Last week, LCD Soundsystem’s Gavin Russom publicly came out as transgender, admitting that she had identified “along the feminine spectrum” most of her life in an interview with Grindr. In her answers, the 43-year-old not only talked about her personal experiences but also shone light on the burdens society still puts on transgender or gender non-conforming people on a day to day basis. “I’m the happiest I’ve ever been, but I have my good days and my bad days. On my bad days, it really sucks and I wait until I get home to go to the bathroom — which is such a basic thing,” she said, “For people of transgender experience, walking out of the house in a way they feel comfortable is a revolutionary act. It’s resistance.”
In February, the Trump administration withdrew a law established under Barack Obama that allowed students to use the bathroom most inline with their personal gender preferences. Right now, identifying as transgender is still seen as a mental illness by the World Health Organization. And although the WHO is set to change this classification by 2018, treating the way people view themselves and their bodies as a disease is just another instance showing how far society still has to come with the support and respect of people dealing with gender identity. Especially because not conforming to your birth-gender or any gender at all not only often is a struggle in itself, but being held responsible for the often intense psychological pressure that comes with it only adds to that stress.
An article published by the American Psychological Association shows that about 48 to 62 percent of people identifying as transgender suffer from depression, while 26 to 38 percent report being affected by anxiety or overall distress. And while it’s hard enough dealing with any sort of mental illness on its own, not being accepted by parts of society or even bullied for being your true self makes people struggling with gender identity all the more prone to being affected by some sort of mental illness throughout their life – an instance a lot of society still seems to dismiss.
As one’s relation to their own body obviously is a very personal topic, causes for not identifying with the gender assigned to you at birth can’t be pinpointed, nor can be the exact number of people who are currently suffering from mental illnesses in relation to gender identity. What can be said, however, is that anxiety or depression linking to gender identity mainly are intertwined with and caused by society’s perceptions and ideas of gender, as well as sexuality.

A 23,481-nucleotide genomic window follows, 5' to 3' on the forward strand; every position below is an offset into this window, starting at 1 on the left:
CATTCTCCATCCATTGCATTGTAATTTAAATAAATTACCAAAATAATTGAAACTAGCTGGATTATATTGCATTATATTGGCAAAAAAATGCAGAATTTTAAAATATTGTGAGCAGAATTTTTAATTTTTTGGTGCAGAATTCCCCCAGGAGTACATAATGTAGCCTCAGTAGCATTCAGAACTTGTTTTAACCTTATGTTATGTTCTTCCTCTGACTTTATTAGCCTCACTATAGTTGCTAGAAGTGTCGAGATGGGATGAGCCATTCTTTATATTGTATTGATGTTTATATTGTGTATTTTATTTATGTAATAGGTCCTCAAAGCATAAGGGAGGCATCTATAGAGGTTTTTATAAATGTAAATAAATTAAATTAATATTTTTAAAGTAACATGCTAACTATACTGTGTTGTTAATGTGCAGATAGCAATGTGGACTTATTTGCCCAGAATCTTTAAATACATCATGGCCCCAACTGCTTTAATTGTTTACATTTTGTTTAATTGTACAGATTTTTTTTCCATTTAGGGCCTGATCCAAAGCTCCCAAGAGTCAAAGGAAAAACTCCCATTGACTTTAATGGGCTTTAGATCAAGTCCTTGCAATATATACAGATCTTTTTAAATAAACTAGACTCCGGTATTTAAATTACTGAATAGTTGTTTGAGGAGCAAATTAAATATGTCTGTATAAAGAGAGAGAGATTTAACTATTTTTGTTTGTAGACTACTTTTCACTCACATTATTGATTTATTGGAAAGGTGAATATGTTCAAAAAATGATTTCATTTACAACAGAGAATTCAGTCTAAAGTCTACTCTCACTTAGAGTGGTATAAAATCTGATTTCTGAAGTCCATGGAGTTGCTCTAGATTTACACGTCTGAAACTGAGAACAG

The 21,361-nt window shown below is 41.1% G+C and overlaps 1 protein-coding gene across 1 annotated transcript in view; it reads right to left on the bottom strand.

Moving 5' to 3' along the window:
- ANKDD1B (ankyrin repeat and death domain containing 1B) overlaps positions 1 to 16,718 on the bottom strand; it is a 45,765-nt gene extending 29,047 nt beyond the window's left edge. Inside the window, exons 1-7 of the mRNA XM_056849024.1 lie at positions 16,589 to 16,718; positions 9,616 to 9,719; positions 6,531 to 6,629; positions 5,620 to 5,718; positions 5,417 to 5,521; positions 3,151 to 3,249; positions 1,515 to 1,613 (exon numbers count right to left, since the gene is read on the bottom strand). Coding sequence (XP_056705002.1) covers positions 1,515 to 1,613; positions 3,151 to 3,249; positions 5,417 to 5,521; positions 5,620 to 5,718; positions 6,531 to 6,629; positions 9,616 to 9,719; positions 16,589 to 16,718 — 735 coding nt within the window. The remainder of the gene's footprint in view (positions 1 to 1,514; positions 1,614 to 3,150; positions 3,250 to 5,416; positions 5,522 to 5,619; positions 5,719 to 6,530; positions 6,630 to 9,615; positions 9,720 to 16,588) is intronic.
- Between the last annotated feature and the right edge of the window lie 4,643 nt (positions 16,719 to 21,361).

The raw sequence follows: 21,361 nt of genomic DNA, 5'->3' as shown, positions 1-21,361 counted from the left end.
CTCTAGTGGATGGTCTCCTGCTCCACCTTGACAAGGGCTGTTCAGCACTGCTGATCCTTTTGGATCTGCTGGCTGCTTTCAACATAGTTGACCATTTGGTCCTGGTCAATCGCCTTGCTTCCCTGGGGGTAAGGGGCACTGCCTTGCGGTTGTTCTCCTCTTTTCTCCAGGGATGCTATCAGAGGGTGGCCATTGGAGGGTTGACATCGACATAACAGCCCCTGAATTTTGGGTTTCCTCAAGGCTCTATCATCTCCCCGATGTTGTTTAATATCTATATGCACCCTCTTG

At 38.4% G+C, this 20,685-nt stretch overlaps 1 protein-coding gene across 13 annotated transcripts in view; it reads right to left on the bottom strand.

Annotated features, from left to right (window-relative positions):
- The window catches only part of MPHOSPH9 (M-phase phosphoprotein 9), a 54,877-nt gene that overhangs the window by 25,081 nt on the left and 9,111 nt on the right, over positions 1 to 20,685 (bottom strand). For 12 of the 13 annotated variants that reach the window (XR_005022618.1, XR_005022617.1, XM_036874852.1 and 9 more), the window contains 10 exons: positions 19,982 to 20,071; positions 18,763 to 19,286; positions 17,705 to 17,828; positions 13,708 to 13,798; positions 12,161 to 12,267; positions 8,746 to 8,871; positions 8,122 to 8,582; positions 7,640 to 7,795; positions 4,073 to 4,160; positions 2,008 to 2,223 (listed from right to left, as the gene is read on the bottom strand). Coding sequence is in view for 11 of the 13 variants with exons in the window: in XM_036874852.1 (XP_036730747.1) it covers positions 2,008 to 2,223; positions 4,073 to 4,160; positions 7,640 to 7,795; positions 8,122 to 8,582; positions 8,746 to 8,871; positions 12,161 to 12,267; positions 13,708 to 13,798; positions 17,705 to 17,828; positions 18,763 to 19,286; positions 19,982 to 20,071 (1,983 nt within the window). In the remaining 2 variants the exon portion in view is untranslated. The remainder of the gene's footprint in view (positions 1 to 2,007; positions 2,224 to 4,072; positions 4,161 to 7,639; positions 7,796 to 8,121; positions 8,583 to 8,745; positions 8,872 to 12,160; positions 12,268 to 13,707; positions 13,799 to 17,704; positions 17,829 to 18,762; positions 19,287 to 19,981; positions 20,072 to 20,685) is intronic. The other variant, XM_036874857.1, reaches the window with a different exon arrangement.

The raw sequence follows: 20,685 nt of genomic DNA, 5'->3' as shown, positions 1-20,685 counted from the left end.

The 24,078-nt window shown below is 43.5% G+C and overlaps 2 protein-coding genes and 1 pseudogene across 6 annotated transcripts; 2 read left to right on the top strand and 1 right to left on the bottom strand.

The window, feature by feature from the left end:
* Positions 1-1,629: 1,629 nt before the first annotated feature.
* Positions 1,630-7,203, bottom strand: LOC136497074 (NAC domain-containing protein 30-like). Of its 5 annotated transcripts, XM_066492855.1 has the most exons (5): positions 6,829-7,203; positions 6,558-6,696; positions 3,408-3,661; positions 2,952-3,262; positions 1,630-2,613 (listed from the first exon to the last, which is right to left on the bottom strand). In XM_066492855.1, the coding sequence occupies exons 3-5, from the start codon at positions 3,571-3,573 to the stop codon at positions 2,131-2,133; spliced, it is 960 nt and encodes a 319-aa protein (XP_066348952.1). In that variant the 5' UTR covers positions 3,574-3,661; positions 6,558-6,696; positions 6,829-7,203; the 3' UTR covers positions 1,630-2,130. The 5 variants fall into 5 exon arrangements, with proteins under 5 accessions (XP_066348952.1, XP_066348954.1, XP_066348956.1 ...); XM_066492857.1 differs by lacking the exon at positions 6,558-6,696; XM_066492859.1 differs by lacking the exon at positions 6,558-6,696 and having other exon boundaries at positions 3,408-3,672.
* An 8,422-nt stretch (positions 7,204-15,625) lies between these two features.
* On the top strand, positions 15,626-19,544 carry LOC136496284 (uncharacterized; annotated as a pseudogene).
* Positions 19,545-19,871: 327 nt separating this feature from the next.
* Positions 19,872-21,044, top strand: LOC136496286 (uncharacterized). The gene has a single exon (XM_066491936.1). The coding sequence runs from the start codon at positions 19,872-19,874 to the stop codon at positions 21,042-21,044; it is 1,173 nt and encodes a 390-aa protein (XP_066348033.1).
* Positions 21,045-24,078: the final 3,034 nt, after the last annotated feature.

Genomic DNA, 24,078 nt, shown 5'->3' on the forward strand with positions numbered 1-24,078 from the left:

“Many LGBT people — particularly youth and seniors — experience higher rates of rejection, bullying, harassment, general mistreatment and even violence from the people and institutions that should be protecting them,” Delores A. Jacobs, chief executive officer of the San Diego LGBT Community Center previously said in an interview, “The enormous effort of … hiding in order to avoid rejection from their families, employers, churches, schools, friends and neighbours can create an even greater sense of anxiety, fear and isolation.” Although one’s sexuality, which describes who you feel sexually attracted to, isn’t the same as one’s gender identity, which describes as what you view yourself, Jacobs makes clear that this stress most often is not caused by being transgender or gender non-conforming, but society’s concepts and expectations of gender in the first place, which people are still widely expected to fit into.
When speaking to Grindr, Russom also explained she long struggled with accepting herself as transgender because society had always given her the impression that “you have to be a boy or a girl”. When thinking about the ideas of gender as social constructs, it quickly becomes clear that the restrictions people experience are often put on them by society through history – and that the existence of these obstacles doesn’t need to be a given. On Samoa, a small island located right in the pacific ocean, for example, three types of gender are co-existing amongst each other: men, women, and “Fa’afafine”. As “Fa’afafine”, which translates to “in the way of a woman”, boys are being raised as girls and men are dressing or living as women, with their choice of this “third gender” widely accepted within society.
Although there of course are more ways of expressing your gender identity than just men identifying as women, this approach shows an alternative way of viewing gender and especially highlights the huge part society plays in relation to the topic – and people’s mental health. While large parts of society are still viewing transgender or gender non-conforming people as responsible for any mental difficulties affecting them, we instead should raise the question of what society can do to dissolve any strains putting people, and their psychological health, under often crucial pressure.
Header Image: Egon Schiele, “Self Portrait with Raised Bare Shoulder”, 1912